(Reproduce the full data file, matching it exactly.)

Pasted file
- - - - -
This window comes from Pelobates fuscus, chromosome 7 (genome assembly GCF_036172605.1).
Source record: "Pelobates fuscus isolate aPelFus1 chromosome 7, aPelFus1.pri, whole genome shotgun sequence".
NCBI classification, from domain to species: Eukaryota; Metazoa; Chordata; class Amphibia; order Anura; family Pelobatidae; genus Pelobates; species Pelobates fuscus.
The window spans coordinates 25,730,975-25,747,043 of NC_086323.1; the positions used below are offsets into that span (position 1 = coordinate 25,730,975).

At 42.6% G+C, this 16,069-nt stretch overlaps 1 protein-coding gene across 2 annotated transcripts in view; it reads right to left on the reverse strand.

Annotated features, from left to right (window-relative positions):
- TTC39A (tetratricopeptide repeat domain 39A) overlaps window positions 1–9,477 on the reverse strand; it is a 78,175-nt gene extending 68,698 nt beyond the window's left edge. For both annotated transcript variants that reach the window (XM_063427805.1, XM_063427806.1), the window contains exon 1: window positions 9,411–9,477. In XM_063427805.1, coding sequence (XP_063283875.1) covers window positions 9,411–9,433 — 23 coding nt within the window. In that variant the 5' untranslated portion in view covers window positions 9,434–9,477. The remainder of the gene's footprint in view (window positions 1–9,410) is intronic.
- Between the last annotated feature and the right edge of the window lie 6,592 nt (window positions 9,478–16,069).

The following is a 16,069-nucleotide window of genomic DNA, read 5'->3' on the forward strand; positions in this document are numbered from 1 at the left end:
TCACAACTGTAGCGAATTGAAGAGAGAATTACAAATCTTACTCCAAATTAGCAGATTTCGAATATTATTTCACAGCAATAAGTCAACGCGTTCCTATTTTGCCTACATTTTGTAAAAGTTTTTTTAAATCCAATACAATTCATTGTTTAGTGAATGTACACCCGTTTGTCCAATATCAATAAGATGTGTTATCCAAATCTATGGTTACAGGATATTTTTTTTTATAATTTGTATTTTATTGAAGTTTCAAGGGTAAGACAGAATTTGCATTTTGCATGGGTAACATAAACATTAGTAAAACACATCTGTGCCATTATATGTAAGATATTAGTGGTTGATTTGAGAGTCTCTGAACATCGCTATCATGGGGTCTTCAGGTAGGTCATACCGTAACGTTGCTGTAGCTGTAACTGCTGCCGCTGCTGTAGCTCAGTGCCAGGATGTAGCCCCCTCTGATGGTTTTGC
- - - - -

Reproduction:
This window comes from Pelobates fuscus, chromosome 7 (genome assembly GCF_036172605.1).
Source record: "Pelobates fuscus isolate aPelFus1 chromosome 7, aPelFus1.pri, whole genome shotgun sequence".
NCBI classification, from domain to species: Eukaryota; Metazoa; Chordata; class Amphibia; order Anura; family Pelobatidae; genus Pelobates; species Pelobates fuscus.
The window spans coordinates 25,730,975-25,747,043 of NC_086323.1; the positions used below are offsets into that span (position 1 = coordinate 25,730,975).

At 42.6% G+C, this 16,069-nt stretch overlaps 1 protein-coding gene across 2 annotated transcripts in view; it reads right to left on the reverse strand.

Annotated features, from left to right (window-relative positions):
- TTC39A (tetratricopeptide repeat domain 39A) overlaps window positions 1–9,477 on the reverse strand; it is a 78,175-nt gene extending 68,698 nt beyond the window's left edge. For both annotated transcript variants that reach the window (XM_063427805.1, XM_063427806.1), the window contains exon 1: window positions 9,411–9,477. In XM_063427805.1, coding sequence (XP_063283875.1) covers window positions 9,411–9,433 — 23 coding nt within the window. In that variant the 5' untranslated portion in view covers window positions 9,434–9,477. The remainder of the gene's footprint in view (window positions 1–9,410) is intronic.
- Between the last annotated feature and the right edge of the window lie 6,592 nt (window positions 9,478–16,069).

The following is a 16,069-nucleotide window of genomic DNA, read 5'->3' on the forward strand; positions in this document are numbered from 1 at the left end:
TCACAACTGTAGCGAATTGAAGAGAGAATTACAAATCTTACTCCAAATTAGCAGATTTCGAATATTATTTCACAGCAATAAGTCAACGCGTTCCTATTTTGCCTACATTTTGTAAAAGTTTTTTTAAATCCAATACAATTCATTGTTTAGTGAATGTACACCCGTTTGTCCAATATCAATAAGATGTGTTATCCAAATCTATGGTTACAGGATATTTTTTTTTATAATTTGTATTTTATTGAAGTTTCAAGGGTAAGACAGAATTTGCATTTTGCATGGGTAACATAAACATTAGTAAAACACATCTGTGCCATTATATGTAAGATATTAGTGGTTGATTTGAGAGTCTCTGAACATCGCTATCATGGGGTCTTCAGGTAGGTCATACCGTAACGTTGCTGTAGCTGTAACTGCTGCCGCTGCTGTAGCTCAGTGCCAGGATGTAGCCCCCTCTGATGGTTTTGC